The snakes are linear conjugated hydrocarbon chains that curl into a helix; sigmatropic shifts could occur for each section of the chain where the helix turns back on itself. The ladders are ladderanes, a pair of parallel hydrocarbon chains cross-linked by C-C bonds and adorned with double bonds that could participate in sigmatropic shifts. The shifts would allow the double bonds to migrate up and down the parallel chains. The researchers now await synthetic chemists to prove them right or wrong.
In another foray into new bonding territory, chemistry professor Kendall N. Houk of UCLA has been working to help refine the understanding of how enzymes work to accelerate reactions, which has been hard to pin down. By examining the binding strength of protein-ligand interactions in transition states, his group has shown that enzymes that accelerate reactions by a factor of more than 1011 must have a strong covalent or partially covalent bonding interaction with reacting substrates, in addition to any noncovalent interactions (C&EN, May 16, 2005, page 35). This controversial proposal is counter to the general emphasis in the field that transition-state interactions of the enzyme active site occur via noncovalent electrostatic interactions, hydrogen bonding, and hydrophobic interactions, Houk says.
Frenking's group, which is focused on developing a fundamental understanding of covalent bonding, recently has taken a new look at the possible valence states of carbon in organic compounds. Most synthetic organic chemistry involves tetravalent carbon compounds in which all four valence electrons partake in bonding. Stable divalent carbon compounds, such as singlet carbenes, which have a lone electron pair on carbon along with two substituents, are also well-known. An important example is N-heterocyclic carbenes, which have become useful ligands in transition-metal complexes and as organic catalysts.
Frenking and his coworkers have now presented theoretical and experimental evidence that formally zerovalent carbon can exist in compounds in which the valence electrons remain as two lone pairs that are not engaged in bonding (Angew. Chem. Int. Ed. 2006, 45, 8038). For this investigation, the researchers studied carbodiphosphoranes, such as C(PPh3)2, where Ph signifies a phenyl group. In reality, the carbon atom is divalent like in a carbene, but the electron pairs for the carbon-phosphorus bonds are donated entirely by the phosphorus atoms. This generosity leaves carbon with two lone pairs, and the carbon atom has a formal valence state of zero. Frenking and his coworkers report that this bonding picture is supported by the observed structure and high proton affinity of carbodiphosphoranes, as well as by the group's bond calculations.
For many inorganic and organometallic chemists, multiple bonding in the heavier main-group elements and in transition metals has become a hot topic. But it has been a long time in coming. Until the mid-1960s, chemists largely assumed that the triple bond was the highest possible multiple bond. In 1964, however, F. Albert Cotton and his coworkers at Texas A&M University surprised the chemistry community with evidence that the [Re2Cl8]2- ion contained a quadruple bond between two metal atoms, something that had never been seen before. Since then, chemists have observed many quadruple-bonded transition-metal compounds.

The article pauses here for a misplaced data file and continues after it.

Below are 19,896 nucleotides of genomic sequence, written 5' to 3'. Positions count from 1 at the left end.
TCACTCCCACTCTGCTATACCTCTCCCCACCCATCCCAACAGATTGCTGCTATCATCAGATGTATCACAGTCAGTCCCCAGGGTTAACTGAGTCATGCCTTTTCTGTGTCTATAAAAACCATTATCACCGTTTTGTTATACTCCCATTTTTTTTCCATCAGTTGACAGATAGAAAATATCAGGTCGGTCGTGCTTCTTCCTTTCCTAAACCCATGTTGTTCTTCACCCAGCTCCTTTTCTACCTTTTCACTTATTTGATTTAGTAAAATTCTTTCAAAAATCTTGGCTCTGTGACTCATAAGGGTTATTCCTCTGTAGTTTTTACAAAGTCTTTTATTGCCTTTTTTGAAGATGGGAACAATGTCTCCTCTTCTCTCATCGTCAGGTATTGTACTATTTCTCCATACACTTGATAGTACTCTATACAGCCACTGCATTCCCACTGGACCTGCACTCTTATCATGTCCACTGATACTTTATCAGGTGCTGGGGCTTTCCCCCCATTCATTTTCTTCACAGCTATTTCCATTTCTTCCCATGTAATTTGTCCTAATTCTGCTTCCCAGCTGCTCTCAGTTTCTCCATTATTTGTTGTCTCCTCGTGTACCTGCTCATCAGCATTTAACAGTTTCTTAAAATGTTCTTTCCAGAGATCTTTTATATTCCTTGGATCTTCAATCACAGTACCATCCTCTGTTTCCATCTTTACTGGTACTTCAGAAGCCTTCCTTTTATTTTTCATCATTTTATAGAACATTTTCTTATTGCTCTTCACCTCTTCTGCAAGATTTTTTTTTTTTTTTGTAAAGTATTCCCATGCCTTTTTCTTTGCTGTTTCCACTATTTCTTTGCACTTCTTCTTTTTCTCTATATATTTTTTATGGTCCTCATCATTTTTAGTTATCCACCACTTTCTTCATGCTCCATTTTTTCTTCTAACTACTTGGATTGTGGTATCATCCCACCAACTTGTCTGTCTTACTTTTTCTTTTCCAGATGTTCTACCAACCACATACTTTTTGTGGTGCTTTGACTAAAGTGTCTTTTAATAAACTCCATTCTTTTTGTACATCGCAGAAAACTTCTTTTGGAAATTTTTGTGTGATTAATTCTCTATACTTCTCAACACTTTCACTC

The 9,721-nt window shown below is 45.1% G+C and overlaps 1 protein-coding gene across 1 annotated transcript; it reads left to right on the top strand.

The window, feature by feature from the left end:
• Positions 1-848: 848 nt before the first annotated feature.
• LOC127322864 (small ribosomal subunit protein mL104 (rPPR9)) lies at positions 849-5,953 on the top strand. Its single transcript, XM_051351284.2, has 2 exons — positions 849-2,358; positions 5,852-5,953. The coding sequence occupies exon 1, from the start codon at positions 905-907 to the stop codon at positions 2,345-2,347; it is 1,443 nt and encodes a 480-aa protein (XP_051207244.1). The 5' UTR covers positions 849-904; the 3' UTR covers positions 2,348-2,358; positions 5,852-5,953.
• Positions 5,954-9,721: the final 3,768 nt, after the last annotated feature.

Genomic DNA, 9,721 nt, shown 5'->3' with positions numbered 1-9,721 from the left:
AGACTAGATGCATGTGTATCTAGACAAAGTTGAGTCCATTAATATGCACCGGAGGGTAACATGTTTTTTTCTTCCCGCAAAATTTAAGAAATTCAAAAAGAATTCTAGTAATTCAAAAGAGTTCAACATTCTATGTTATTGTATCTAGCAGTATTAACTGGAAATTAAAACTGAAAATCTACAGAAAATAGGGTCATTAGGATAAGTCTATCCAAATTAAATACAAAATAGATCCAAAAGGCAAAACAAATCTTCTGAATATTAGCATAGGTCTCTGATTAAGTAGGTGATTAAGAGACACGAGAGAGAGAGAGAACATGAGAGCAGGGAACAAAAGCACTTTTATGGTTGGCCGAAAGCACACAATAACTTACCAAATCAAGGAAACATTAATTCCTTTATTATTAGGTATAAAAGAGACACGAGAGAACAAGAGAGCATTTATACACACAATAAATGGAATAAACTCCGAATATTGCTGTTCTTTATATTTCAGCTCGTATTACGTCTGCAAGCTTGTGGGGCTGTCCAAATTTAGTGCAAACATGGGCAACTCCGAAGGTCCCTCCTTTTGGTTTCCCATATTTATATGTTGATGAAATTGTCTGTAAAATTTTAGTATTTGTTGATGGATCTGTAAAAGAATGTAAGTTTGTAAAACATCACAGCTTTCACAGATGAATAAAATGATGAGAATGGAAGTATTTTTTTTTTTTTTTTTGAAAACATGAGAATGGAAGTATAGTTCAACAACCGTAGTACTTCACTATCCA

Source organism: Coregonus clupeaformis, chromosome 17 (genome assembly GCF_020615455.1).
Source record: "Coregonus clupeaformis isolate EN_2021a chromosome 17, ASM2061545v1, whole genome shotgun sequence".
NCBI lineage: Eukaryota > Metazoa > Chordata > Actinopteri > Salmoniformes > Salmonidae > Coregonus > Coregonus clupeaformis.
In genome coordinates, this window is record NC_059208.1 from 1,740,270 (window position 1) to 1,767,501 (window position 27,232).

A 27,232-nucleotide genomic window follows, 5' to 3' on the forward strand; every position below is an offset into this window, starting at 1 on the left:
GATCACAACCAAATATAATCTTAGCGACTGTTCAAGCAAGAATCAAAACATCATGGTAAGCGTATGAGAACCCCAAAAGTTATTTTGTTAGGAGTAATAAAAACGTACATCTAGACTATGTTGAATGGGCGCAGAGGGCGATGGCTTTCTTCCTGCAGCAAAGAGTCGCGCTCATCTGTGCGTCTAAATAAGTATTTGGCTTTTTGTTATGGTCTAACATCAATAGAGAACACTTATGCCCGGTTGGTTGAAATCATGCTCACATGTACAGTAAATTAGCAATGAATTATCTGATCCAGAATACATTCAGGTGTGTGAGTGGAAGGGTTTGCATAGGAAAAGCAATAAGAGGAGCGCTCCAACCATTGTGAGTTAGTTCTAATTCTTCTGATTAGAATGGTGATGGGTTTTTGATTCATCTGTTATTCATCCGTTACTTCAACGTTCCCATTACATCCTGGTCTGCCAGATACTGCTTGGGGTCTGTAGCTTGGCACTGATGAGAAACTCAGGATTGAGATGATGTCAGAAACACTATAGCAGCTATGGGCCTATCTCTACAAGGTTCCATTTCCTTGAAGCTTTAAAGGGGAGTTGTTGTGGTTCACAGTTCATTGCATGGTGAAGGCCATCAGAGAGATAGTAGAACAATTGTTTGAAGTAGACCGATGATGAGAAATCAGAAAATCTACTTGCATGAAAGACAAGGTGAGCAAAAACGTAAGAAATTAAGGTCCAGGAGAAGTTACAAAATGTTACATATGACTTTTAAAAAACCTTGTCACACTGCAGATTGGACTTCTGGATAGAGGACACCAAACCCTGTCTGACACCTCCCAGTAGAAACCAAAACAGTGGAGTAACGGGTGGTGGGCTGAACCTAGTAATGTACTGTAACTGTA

IT TOOK ANOTHER 40 years, but in 2005, Philip P. Power of UC Davis and his coworkers pushed the multiple-bond boundaries even further when they reported the first quintuple bond in the dichromium complex RCrCrR, where R designates a bulky terphenyl ligand (C&EN, Sept. 26, 2005, page 9). The researchers suggested that the two chromium(I) atoms, which have a 3d5 electron configuration, share five electron pairs in five bonding molecular orbitals. For his part, Power has been cautious about using the word "quintuple" to describe the novel bonding he and colleagues found. He prefers to call it "fivefold bonding" because the two metal ligands are in a "trans-bent" arrangement rather than in the linear arrangement expected for a traditional multiply bonded compound, which leads to an actual bond order of less than 5.0.
After the quintuple bond was announced, Power and his UC Davis colleague Marcin Brynda, along with Björn O. Roos and Per-Olof Widmark of Lund University, in Sweden, and Laura Gagliardi of the University of Geneva, in Switzerland, conducted a more extensive computational analysis of the dichromium compound (Angew. Chem. Int. Ed. 2006, 45, 3804). That study, which used a simpler PhCrCrPh model, supports the claim for a quintuple bond in the dichromium compound and its measured bond lengths. Clark R. Landis and Frank Weinhold of the University of Wisconsin, Madison, subsequently reported a theoretical study showing that the trans-bent geometry emerges from the s and d orbitals and how this geometry leads to the strongest possible bonding (J. Am. Chem. Soc. 2006, 128, 7335).